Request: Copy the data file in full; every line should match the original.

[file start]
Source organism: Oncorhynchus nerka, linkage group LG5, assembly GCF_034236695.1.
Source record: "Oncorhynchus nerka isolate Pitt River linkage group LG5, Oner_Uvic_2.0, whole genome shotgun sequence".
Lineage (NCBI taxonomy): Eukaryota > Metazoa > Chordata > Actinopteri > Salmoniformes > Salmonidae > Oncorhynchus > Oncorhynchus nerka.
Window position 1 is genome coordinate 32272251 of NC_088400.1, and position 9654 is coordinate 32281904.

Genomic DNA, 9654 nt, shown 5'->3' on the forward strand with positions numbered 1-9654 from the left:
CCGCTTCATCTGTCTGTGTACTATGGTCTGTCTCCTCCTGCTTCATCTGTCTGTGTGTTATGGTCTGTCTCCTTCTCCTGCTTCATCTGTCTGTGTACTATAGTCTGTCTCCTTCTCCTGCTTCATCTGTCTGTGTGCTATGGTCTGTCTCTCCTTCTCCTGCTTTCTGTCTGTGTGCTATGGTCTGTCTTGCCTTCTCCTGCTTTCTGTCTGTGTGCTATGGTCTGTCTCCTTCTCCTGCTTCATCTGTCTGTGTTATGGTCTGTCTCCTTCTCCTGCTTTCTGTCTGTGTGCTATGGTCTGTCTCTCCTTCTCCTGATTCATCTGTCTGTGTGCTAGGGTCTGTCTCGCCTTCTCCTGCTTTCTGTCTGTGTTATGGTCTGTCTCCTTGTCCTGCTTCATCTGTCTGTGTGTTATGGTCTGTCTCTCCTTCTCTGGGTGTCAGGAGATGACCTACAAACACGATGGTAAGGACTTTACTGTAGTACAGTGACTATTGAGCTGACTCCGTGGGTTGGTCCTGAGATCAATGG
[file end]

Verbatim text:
Source organism: Oncorhynchus nerka, linkage group LG5, assembly GCF_034236695.1.
Source record: "Oncorhynchus nerka isolate Pitt River linkage group LG5, Oner_Uvic_2.0, whole genome shotgun sequence".
Lineage (NCBI taxonomy): Eukaryota > Metazoa > Chordata > Actinopteri > Salmoniformes > Salmonidae > Oncorhynchus > Oncorhynchus nerka.
Window position 1 is genome coordinate 32272251 of NC_088400.1, and position 9654 is coordinate 32281904.

Genomic DNA, 9654 nt, shown 5'->3' on the forward strand with positions numbered 1-9654 from the left:
CCGCTTCATCTGTCTGTGTACTATGGTCTGTCTCCTCCTGCTTCATCTGTCTGTGTGTTATGGTCTGTCTCCTTCTCCTGCTTCATCTGTCTGTGTACTATAGTCTGTCTCCTTCTCCTGCTTCATCTGTCTGTGTGCTATGGTCTGTCTCTCCTTCTCCTGCTTTCTGTCTGTGTGCTATGGTCTGTCTTGCCTTCTCCTGCTTTCTGTCTGTGTGCTATGGTCTGTCTCCTTCTCCTGCTTCATCTGTCTGTGTTATGGTCTGTCTCCTTCTCCTGCTTTCTGTCTGTGTGCTATGGTCTGTCTCTCCTTCTCCTGATTCATCTGTCTGTGTGCTAGGGTCTGTCTCGCCTTCTCCTGCTTTCTGTCTGTGTTATGGTCTGTCTCCTTGTCCTGCTTCATCTGTCTGTGTGTTATGGTCTGTCTCTCCTTCTCTGGGTGTCAGGAGATGACCTACAAACACGATGGTAAGGACTTTACTGTAGTACAGTGACTATTGAGCTGACTCCGTGGGTTGGTCCTGAGATCAATGG